A Priceless food fare in Timeless Venice.

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A maze of waterways, bridges and tiny squares abound the magical city of Venice. Gondolas strung along canals in front of ageless buildings had been the hallmark of this timeless city. I waited with baited breath to witness this unique cityscape. Being a person who likes to tread the untrodden path, I wanted to wander along its alleys among the dilapidated but brightly hued buildings. The city of Marco Polo, Titian and Vivaldi with age old history and splendid views unfolded all at once before my eyes. The picture fitted perfectly into the frame of Venice, I had in my mind since childhood. The dream and reality all merged in this fairy tale journey. Knowing the fact that Venice is the city to stuff oneself with spectacular art and a distinctive fish based cuisine, I set out to venture authentic Venetian food. Unfortunately, Venice is an expensive city to eat, with lots of rip-off restaurants targeted at tourists.   Apprehensive of the authenticity of food served at fancy restaurants, I usually opt for places where the locals flock.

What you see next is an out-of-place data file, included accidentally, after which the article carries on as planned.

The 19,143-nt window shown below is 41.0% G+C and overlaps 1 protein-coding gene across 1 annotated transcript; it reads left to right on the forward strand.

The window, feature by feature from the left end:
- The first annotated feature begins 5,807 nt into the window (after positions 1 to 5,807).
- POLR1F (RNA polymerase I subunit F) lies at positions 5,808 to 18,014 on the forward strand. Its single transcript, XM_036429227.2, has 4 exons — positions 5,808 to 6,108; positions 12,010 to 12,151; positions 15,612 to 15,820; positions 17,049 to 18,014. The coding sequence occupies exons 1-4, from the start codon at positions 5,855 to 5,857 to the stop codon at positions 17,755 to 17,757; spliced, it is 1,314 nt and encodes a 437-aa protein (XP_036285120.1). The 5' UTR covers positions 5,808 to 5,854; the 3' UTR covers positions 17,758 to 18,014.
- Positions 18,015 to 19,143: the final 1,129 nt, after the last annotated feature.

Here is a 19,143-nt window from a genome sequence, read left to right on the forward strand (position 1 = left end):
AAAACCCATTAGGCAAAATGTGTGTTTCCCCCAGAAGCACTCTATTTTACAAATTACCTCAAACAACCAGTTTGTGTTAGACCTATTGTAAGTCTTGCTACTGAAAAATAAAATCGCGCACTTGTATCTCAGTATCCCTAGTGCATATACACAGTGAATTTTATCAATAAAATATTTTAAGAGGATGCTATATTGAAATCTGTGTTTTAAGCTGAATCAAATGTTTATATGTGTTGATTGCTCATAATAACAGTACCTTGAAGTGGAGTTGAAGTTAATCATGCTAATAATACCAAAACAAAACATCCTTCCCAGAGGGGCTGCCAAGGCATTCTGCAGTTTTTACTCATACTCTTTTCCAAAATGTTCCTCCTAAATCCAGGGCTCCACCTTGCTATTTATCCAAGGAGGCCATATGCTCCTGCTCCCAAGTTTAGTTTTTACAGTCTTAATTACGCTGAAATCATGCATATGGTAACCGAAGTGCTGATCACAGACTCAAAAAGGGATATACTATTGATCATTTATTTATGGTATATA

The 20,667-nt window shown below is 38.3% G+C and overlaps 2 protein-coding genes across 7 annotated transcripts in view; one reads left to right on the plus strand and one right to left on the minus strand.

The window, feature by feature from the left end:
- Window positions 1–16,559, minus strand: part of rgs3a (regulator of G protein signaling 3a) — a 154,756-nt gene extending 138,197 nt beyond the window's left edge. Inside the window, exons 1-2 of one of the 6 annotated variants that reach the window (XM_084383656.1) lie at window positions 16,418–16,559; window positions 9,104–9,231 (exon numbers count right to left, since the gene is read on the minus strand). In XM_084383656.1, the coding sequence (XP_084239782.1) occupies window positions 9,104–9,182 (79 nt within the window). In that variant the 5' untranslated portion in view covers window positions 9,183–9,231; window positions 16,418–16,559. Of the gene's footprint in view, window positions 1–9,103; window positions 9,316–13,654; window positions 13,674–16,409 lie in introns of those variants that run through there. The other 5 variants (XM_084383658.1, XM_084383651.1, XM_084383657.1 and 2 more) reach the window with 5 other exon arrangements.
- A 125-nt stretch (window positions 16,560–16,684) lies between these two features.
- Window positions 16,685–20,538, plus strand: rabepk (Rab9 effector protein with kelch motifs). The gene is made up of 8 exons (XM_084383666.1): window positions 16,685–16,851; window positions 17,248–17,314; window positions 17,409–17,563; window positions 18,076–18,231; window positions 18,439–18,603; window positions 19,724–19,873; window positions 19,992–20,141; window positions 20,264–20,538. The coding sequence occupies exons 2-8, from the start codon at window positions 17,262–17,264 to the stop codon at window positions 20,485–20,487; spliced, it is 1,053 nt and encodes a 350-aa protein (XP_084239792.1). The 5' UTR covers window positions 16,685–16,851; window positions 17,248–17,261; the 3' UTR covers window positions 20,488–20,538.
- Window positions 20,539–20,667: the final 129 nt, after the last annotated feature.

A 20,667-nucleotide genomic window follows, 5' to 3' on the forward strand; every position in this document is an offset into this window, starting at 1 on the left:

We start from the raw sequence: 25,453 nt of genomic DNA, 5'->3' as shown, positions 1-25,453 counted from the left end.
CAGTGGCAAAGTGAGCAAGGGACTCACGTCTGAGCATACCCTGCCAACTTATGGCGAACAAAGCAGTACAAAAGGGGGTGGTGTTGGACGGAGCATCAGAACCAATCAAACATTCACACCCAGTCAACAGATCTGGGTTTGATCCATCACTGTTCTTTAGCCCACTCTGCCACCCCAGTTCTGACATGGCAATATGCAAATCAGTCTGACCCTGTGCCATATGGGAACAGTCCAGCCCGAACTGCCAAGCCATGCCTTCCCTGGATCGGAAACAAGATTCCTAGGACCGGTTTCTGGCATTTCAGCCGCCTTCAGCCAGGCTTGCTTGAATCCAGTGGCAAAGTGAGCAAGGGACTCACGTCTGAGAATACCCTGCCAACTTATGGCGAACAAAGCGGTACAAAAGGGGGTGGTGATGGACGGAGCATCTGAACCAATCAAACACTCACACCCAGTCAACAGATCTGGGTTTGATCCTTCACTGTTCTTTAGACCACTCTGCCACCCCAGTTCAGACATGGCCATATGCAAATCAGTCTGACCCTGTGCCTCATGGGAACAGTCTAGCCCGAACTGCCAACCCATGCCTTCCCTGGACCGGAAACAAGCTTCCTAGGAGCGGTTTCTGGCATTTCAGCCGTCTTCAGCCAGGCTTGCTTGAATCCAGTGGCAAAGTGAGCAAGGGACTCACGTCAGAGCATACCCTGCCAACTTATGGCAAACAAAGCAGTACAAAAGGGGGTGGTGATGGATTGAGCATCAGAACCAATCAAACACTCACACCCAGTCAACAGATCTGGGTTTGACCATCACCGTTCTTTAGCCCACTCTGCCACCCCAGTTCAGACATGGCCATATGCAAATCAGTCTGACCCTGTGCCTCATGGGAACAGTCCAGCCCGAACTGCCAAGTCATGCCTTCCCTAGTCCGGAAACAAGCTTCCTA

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With a little help from the reception desk at my hotel, I decided to explore and find my kind of fun in the not so touristy areas of Venice. I experienced the fun of being lost in the countless alleys. The thrill doubled as I stumbled on Piazza Santa Margherita in the Dorsoduro district of Venice. The piazza being in the vicinity of University of Venice is characterized by a variety of cafes, restaurants, gelato shops and student bars. It is starkly different with a neighborhood lacking any historic illustration. A cobble stone town square with gothic architecture is visible with open courtyards and stairways. The church of Santa Margherita can be seen in the northern side of the square. According to locals this church now mainly serves as the auditorium for the university. The ambience is young, hip and happening .The mood is festive. I could clearly draw a parallel with College Street, Coffee house and university area back home in my town Kolkata.  It is also a market place where the locals buy their daily fish, fruits and vegetables. One gets to mingle with the locals and enjoy the true flavor and essence of Venezia. The location appealed to my senses and confirmed my conviction that this was the home to some of the best food I would ever find in Venice. With the guidance of some friendly locals we headed to sample some simple, inexpensive and hearty food. The open air seating arrangements with fluttering colorful shades   was inviting indeed. To top it we had the warm and friendly welcome of an attendant to escort us within.  It was one of the many inconspicuous restaurants  but it is a place I am certain to head back time and again. The decor within was very basic with brick and wooden tables and chairs. Venetian cuisine is known to be based on sea food, crabs mostly the soft shell variety and cuttle fish are the most favored ones. The Bengali within me lurks out with the smell of fish in any form. Italian food is known for being soul food cooked with very few basic ingredients sans the frills.  As we flipped through the menu, we were baffled by the five pages of pizza varieties .The toppings could boggle the most imaginative of customers.  There were choices galore even with the pasta, meat and fish options. The choices on wine were lucrative and we settled for their exclusive house wine. This rambling restaurant had an amazing range of antipasti of seafood salad, prosciutto and pickled vegetables. When in Venice eat like a Venetian and we did savor the Risotto, the creamy rice dish prepared with vegetables and shell fish. The trade mark dish of fried sardines pickled in olive oil, onions, pine nuts and raisins had been my personal favorite. While my companion delighted himself with the raving regional delicacy of polenta with calf liver and onion. I decided to go with the Cod creamed with milk and olive oil suggested by the attendant,which too was truly delicious. Not to try and miss  on the baccala and bigoli, a local short and thick spaghetti served with Nero Di Seppio, which is squid ink sauce would be a sacrilege. To wrap up this ultimate Venetian dining experience there was the tiramisu. The generous portions served and the quality of food had been much higher than the prices here. The friendly accommodating service, the low prices and the pleasantly surprising absence of cover and service charges”the corpeto “and “servicei” made it a memorable value dining experience.

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